President Carter lost one he badly wanted yesterday as the House rejected, 232 to 131, the final version of a bill to cut red tape and move new energy production projects off to a fast start.

Only the day before, the House had voted overwhelmingly to send to the president a companion bill authorizing spending of $20 billion to promote production of new energy sources as an alternative to importing $90 billion worth of foreign oil annually.

Carter had hoped to celebrate energy independence day by signing both on the Fourth of July. Now he will have to make do with the synfuels bill alone. Yesterday's vote sent the "fast track" bill back to a House-Senate conference, where it may eventually be resurrected but almost certainly not before Congress goes into recess the middle of next week. Carter had asked for these bills nearly a year ago, along with the domestic crude oil tax, which is now law.

The conference report was not much different from the bill the House originally passed last November by a vote of 299 to 107. But there had been a change in interpretation of the important section of waiving state laws, and some language conferees added in hopes of allaying fears on this issue was seized by others to mean the bill would cause more delay than speed.

Members had different reasons for voting against the bill, which was shaped during six months of bargaining in conference. Some feared it would lead to suspension of state water and other environmental laws. Others saw it as just another layer of bureaucracy that could mean further delays instead of speed. Only nine Republicans voted for the bill, causing its manager, Rep. John D. Dingell (D-Mich.), to suggest that they were trying to embarrass the president.

Dingell said it would be "very difficult" to revive the bill, but indicated that he was willing to listen. One leading opponent, Rep. Timothy E. Wirth (D-Colo.), said he could support a bill only if it flatly forbids waiving of state laws. Dingell indicated that he could never support that.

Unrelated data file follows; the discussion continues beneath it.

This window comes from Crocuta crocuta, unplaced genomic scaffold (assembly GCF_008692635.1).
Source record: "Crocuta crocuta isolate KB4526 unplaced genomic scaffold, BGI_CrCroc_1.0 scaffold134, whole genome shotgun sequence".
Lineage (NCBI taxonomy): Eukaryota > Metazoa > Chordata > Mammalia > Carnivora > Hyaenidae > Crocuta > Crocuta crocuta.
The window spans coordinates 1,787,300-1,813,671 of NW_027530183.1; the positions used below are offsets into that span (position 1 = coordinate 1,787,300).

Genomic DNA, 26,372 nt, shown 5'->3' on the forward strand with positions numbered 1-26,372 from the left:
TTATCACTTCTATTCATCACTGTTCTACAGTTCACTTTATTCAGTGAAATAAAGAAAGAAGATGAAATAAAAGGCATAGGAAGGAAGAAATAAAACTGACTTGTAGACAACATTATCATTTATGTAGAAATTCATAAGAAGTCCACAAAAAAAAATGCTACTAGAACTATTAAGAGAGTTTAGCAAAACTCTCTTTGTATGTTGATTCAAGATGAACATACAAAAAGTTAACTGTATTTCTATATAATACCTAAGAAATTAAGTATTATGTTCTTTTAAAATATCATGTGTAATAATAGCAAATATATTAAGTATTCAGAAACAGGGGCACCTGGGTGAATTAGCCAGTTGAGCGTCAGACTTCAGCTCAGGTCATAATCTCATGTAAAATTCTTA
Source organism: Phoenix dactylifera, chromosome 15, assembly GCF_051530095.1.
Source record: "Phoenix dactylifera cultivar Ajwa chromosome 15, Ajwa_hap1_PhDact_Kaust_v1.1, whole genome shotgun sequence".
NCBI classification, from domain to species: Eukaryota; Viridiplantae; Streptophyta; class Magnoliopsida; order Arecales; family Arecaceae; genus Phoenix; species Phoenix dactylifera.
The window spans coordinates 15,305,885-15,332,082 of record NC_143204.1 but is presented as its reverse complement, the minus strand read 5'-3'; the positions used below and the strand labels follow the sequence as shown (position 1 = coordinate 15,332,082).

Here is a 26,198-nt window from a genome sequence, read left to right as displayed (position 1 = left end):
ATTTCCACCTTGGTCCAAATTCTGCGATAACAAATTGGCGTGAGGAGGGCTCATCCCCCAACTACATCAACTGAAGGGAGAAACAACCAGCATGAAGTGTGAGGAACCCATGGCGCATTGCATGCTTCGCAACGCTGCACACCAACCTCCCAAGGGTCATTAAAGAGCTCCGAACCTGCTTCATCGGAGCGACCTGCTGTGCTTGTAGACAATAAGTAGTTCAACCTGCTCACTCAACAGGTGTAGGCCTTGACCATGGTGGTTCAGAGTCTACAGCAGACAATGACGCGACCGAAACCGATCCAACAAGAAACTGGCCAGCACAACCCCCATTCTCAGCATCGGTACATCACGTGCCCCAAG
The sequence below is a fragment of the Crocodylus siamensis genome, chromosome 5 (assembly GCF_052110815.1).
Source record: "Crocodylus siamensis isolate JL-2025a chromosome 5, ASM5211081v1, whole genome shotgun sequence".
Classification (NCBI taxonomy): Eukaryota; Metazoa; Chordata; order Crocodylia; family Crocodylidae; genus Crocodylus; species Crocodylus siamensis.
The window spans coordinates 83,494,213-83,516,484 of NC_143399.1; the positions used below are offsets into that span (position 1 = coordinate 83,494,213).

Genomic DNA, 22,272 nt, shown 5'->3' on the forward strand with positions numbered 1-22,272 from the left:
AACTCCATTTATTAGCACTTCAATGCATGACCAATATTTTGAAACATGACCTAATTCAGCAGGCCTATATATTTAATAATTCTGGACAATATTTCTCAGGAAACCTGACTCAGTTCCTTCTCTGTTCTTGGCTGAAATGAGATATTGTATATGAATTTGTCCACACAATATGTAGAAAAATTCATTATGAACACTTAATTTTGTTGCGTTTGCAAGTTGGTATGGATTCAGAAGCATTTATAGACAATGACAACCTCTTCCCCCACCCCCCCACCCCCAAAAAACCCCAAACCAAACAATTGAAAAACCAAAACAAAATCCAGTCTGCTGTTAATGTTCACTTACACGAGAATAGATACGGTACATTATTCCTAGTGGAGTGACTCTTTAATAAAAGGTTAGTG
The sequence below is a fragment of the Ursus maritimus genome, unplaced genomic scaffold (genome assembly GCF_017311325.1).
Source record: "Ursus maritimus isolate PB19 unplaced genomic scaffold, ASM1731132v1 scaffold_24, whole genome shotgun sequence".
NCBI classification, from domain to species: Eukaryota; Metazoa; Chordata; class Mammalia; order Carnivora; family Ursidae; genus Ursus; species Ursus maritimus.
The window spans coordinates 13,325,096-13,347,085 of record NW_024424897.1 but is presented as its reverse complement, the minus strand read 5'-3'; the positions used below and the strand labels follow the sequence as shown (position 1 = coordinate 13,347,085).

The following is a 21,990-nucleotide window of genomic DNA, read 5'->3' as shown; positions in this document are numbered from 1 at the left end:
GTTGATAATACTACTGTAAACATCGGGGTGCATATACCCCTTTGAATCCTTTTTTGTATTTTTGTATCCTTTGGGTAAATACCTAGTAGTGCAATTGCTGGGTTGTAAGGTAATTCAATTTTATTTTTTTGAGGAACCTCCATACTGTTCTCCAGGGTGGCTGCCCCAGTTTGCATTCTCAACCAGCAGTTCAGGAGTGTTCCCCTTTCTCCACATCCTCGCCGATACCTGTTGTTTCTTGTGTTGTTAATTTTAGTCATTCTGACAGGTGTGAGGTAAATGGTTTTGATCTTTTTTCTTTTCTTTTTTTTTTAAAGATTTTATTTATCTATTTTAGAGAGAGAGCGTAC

The bill would have created a three-member board empowered to designate priority energy projects, such as pipelines and coal gasifation or oil shale plants, and set deadlines and recommend waivers to speed federal, state and local government action on permits and other procedures required to get a project started.

Any waivers recommended by the board would have had to be approved by the president and both houses of Congress. In its final form, the bill would have permitted waiving federal laws. It also would have permitted suspension of state and local laws enacted after an application had been made for a project.

What bothered opponents most was that the bill also was construed to permit the waiving of any state law enacted to implement federal laws. This could mean setting aside the state strip-mining and clean-air and water laws.

President Carter had said repeatedly he was opposed to any waiver provision, but the administration nevertheless appeared to go along with the conference provision.

Rep. Toby Moffett (D-Conn.) said Congress had transformed "a sensible idea to cut red tape into a monster." He said the final version "makes the federal government a big brother that could trample on states and local rights."

Rep. Morris K. Udall (D-Ariz.), who was among the first to call for a fast track mechanism last year, said the original idea had been turned into a bad bill. It should be a small office, dealing with procedures, not substantive laws, he said. Instead, he said, planners have been talking of starting with about 200 employes and a $22 million budget and setting aside substantive laws if necessary.

Rep. Dave Stockman (R-Mich.) said the conferees had turned a fast track into a circular track that would lead only to litigation and more bureaucratic combat.

Rep. Philip R. Sharp (D-Ind.), one of the few to speak for the bill during final debate, called it a bill "not to be loved but to be passed." It represents the first comprehensive mechanism to move forward quickly on energy production, he said.

Majority Leader Jim Wright (D-Tex.) was the only member to speak with much fervor on behalf of the bill. Sending the bill back to the conference would kill it, Wright said, and would send a signal to the world that "we are not serious when we say we want energy independence." If the nation had displayed as little resolve in the early 1940s as it has in responding to the energy problem in recent years, it would have lost World War II, he said.

The motion to recommit the bill to conference was supported by 107 Democrats and 125 Republicans and opposed by 122 Democrats and nine Republicans. The only votes against recommittal by Maryland and Virginia members were cast by Maryland Democrat Beverly B. Byron and Virginia Democrat David E. Satterfield III.